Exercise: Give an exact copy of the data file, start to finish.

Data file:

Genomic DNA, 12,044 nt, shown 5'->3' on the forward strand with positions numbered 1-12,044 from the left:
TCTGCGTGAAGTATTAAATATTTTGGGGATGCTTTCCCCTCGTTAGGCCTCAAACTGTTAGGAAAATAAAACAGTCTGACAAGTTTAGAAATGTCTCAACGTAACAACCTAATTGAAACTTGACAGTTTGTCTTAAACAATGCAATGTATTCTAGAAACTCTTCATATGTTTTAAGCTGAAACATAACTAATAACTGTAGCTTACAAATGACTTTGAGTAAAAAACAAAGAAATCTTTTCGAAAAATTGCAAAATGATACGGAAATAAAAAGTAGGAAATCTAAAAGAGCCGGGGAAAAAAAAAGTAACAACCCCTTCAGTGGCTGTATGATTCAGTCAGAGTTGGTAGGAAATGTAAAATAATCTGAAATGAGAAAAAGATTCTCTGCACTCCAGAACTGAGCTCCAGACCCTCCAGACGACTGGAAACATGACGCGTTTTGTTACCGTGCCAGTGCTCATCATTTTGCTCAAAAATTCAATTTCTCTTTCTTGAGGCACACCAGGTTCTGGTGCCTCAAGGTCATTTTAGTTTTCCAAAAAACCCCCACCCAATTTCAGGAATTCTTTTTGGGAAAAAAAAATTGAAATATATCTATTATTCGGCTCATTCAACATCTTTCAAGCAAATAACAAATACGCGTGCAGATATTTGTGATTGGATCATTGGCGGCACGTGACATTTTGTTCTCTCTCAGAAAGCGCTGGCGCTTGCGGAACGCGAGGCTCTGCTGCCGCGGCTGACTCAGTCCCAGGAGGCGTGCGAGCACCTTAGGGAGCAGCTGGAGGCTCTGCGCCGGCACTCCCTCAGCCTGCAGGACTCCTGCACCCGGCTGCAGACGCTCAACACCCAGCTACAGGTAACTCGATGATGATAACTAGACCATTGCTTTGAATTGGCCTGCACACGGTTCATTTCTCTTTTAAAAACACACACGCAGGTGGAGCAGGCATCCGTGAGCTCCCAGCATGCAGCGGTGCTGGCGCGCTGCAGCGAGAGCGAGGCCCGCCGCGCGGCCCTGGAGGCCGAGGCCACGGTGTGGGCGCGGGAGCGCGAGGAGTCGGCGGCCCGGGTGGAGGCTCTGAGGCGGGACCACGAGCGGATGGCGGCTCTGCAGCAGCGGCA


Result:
Genomic DNA, 12,044 nt, shown 5'->3' on the forward strand with positions numbered 1-12,044 from the left:
TCTGCGTGAAGTATTAAATATTTTGGGGATGCTTTCCCCTCGTTAGGCCTCAAACTGTTAGGAAAATAAAACAGTCTGACAAGTTTAGAAATGTCTCAACGTAACAACCTAATTGAAACTTGACAGTTTGTCTTAAACAATGCAATGTATTCTAGAAACTCTTCATATGTTTTAAGCTGAAACATAACTAATAACTGTAGCTTACAAATGACTTTGAGTAAAAAACAAAGAAATCTTTTCGAAAAATTGCAAAATGATACGGAAATAAAAAGTAGGAAATCTAAAAGAGCCGGGGAAAAAAAAAGTAACAACCCCTTCAGTGGCTGTATGATTCAGTCAGAGTTGGTAGGAAATGTAAAATAATCTGAAATGAGAAAAAGATTCTCTGCACTCCAGAACTGAGCTCCAGACCCTCCAGACGACTGGAAACATGACGCGTTTTGTTACCGTGCCAGTGCTCATCATTTTGCTCAAAAATTCAATTTCTCTTTCTTGAGGCACACCAGGTTCTGGTGCCTCAAGGTCATTTTAGTTTTCCAAAAAACCCCCACCCAATTTCAGGAATTCTTTTTGGGAAAAAAAAATTGAAATATATCTATTATTCGGCTCATTCAACATCTTTCAAGCAAATAACAAATACGCGTGCAGATATTTGTGATTGGATCATTGGCGGCACGTGACATTTTGTTCTCTCTCAGAAAGCGCTGGCGCTTGCGGAACGCGAGGCTCTGCTGCCGCGGCTGACTCAGTCCCAGGAGGCGTGCGAGCACCTTAGGGAGCAGCTGGAGGCTCTGCGCCGGCACTCCCTCAGCCTGCAGGACTCCTGCACCCGGCTGCAGACGCTCAACACCCAGCTACAGGTAACTCGATGATGATAACTAGACCATTGCTTTGAATTGGCCTGCACACGGTTCATTTCTCTTTTAAAAACACACACGCAGGTGGAGCAGGCATCCGTGAGCTCCCAGCATGCAGCGGTGCTGGCGCGCTGCAGCGAGAGCGAGGCCCGCCGCGCGGCCCTGGAGGCCGAGGCCACGGTGTGGGCGCGGGAGCGCGAGGAGTCGGCGGCCCGGGTGGAGGCTCTGAGGCGGGACCACGAGCGGATGGCGGCTCTGCAGCAGCGGCA